The format of the debate was that each sponsoring organization got to ask two question (16 total) and each candidate got to ask two questions of the other candidate. After all those questions, the audience was allowed to submit a few questions. Each candidate received two minutes to answer each question. For me, this format gave too much time to the sponsors and too little for questions from the public; it also did not allow for rebuttals which make debates much more informative and entertaining. I did like the candidates questioning each other though.

    Three time former Supervisor, local rancher and Laytonville resident John Pinches is a well known quantity up here in the north county, and he performed right on cue. He continues to throw out outrageous claims like being granted a “water right” means that you own the water that flows through your property (all the waters of California belong to the state), and that wild predators have killed all the sheep down at the Hopland Research Center.

    What did surprise me was when Traci Pellar of the Mendocino Wildlife Association asked the candidates if they supported a non-lethal program for wildlife management in the County, Pinches became visibly angry and snapped back at her that ranchers need trappers to kill predators to protect their livestock. It’s reactions like that to constituents that is the problem with our current Board of Supervisors.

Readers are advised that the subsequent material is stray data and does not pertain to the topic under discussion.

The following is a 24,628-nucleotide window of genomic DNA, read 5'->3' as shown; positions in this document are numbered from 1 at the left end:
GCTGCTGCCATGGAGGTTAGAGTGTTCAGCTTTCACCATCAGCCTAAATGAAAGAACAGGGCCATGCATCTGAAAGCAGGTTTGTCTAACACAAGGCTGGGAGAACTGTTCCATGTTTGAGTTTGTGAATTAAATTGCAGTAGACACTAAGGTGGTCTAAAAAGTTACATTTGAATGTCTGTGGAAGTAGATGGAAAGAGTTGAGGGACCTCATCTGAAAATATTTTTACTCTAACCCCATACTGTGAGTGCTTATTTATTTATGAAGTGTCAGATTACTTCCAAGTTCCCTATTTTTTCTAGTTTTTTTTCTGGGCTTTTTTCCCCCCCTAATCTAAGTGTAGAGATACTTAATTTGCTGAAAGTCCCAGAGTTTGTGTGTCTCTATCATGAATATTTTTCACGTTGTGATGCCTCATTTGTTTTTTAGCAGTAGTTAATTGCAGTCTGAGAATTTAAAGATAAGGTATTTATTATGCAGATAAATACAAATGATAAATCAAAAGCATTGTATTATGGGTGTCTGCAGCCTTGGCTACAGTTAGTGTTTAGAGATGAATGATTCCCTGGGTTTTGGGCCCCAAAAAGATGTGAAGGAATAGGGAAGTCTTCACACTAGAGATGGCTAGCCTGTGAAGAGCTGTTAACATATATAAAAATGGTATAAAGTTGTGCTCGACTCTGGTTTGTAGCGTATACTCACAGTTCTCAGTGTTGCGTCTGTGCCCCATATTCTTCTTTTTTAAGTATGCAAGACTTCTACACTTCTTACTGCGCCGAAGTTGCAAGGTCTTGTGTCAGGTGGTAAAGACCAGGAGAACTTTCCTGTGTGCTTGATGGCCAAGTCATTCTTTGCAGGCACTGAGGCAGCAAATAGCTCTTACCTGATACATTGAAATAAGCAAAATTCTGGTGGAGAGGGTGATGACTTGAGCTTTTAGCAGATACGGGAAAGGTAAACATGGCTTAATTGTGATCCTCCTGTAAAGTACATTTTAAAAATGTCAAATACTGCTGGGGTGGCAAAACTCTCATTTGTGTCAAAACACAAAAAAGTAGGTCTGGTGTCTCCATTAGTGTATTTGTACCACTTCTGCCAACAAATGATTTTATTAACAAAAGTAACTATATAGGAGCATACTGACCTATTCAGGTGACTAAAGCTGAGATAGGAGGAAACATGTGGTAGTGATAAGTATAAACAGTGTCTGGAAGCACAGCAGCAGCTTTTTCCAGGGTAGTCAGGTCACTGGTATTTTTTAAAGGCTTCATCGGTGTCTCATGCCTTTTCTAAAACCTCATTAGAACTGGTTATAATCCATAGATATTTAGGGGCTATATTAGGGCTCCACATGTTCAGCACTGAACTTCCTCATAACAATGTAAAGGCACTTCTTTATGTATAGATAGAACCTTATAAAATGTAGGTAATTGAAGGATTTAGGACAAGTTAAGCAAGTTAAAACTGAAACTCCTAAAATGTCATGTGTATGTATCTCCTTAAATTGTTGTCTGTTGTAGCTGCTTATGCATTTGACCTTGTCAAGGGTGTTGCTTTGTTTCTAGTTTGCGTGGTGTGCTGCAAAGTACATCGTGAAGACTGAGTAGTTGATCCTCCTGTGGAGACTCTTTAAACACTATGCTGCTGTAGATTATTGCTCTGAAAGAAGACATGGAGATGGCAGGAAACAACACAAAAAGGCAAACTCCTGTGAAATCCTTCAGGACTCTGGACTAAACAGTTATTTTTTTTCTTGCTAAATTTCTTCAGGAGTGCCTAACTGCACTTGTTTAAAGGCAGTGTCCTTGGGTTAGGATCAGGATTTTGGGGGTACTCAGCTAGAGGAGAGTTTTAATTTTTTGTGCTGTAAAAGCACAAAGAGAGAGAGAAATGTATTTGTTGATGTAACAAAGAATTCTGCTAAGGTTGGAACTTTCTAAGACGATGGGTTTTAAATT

Unlike Pinches, John Haschak is a relative unknown here in Laytonville. As a longtime teacher and union organizer from Willits, this is his first time running for public office. Haschak showed remarkable poise for a first time candidate when asked a tough but fair question by Pinches of how he could honestly represent the people of the 3rd District when he is taking money for his campaign from the County’s unionized workers? Haschak passionately stood by his union background and his long history of standing up for hard working people and said he wouldn’t take the 40% raise the Supervisors voted themselves until the lowest paid workers in the county get a 40% raise. That’s how he’d represent the 3rd District. (Pinches is on record saying he will earn the raise.)

    Question after question, Haschak gave thoughtful, clear, knowledgeable answers that articulated an overall vision for Mendocino County moving forward during this difficult period of transition to a legalized cannabis economy. Pinches, on the other hand, tended to ramble on about his past accomplishments as a Supervisor and make promises to deliver more of the same if elected.

    Haschak has prepared himself well to take on the responsibilities of public office. Aside from his lifelong work as a teacher and union organizer, for the past year he has been tirelessly traveling around the 3rd District reaching out to people in all walks of life and listening to their stories, concerns and aspirations, building a community consensus on how we can move forward together in these times of economic uncertainty. I know this is true because I’ve seen him at events here in Laytonville many times, and he has always listened to my concerns very carefully and responded respectfully and intelligently. That’s what’s been missing on our Board of Supervisors, someone who listens.

    A telling moment in the debate came when Haschak respectfully asked Pinches why he isn’t keeping his promise of not becoming a career politician when he retired from the Board in 2014, and also why he isn’t keeping his promise to support a younger candidate with energy and vision like him? To that, Pinches responded jokingly, “You’d be my second choice.” If I were John Haschak, I’d take that as an endorsement.